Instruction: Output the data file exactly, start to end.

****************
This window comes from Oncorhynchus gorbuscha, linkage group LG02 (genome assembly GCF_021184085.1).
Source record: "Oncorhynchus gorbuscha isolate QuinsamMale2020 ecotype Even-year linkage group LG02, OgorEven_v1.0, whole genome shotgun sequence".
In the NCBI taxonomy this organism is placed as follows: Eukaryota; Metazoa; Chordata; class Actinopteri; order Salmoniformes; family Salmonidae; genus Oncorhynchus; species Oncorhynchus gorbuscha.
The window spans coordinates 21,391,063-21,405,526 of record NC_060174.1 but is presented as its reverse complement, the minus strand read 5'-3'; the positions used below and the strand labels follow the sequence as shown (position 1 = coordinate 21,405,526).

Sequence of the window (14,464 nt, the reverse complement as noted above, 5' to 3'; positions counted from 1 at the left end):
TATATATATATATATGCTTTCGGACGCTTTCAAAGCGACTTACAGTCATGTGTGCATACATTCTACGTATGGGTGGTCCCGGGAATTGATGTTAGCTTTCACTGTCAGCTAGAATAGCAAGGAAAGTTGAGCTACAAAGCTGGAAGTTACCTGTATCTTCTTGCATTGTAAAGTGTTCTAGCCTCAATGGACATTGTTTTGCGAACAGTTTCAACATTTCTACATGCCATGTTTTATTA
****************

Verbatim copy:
This window comes from Oncorhynchus gorbuscha, linkage group LG02 (genome assembly GCF_021184085.1).
Source record: "Oncorhynchus gorbuscha isolate QuinsamMale2020 ecotype Even-year linkage group LG02, OgorEven_v1.0, whole genome shotgun sequence".
In the NCBI taxonomy this organism is placed as follows: Eukaryota; Metazoa; Chordata; class Actinopteri; order Salmoniformes; family Salmonidae; genus Oncorhynchus; species Oncorhynchus gorbuscha.
The window spans coordinates 21,391,063-21,405,526 of record NC_060174.1 but is presented as its reverse complement, the minus strand read 5'-3'; the positions used below and the strand labels follow the sequence as shown (position 1 = coordinate 21,405,526).

Sequence of the window (14,464 nt, the reverse complement as noted above, 5' to 3'; positions counted from 1 at the left end):
TATATATATATATATGCTTTCGGACGCTTTCAAAGCGACTTACAGTCATGTGTGCATACATTCTACGTATGGGTGGTCCCGGGAATTGATGTTAGCTTTCACTGTCAGCTAGAATAGCAAGGAAAGTTGAGCTACAAAGCTGGAAGTTACCTGTATCTTCTTGCATTGTAAAGTGTTCTAGCCTCAATGGACATTGTTTTGCGAACAGTTTCAACATTTCTACATGCCATGTTTTATTA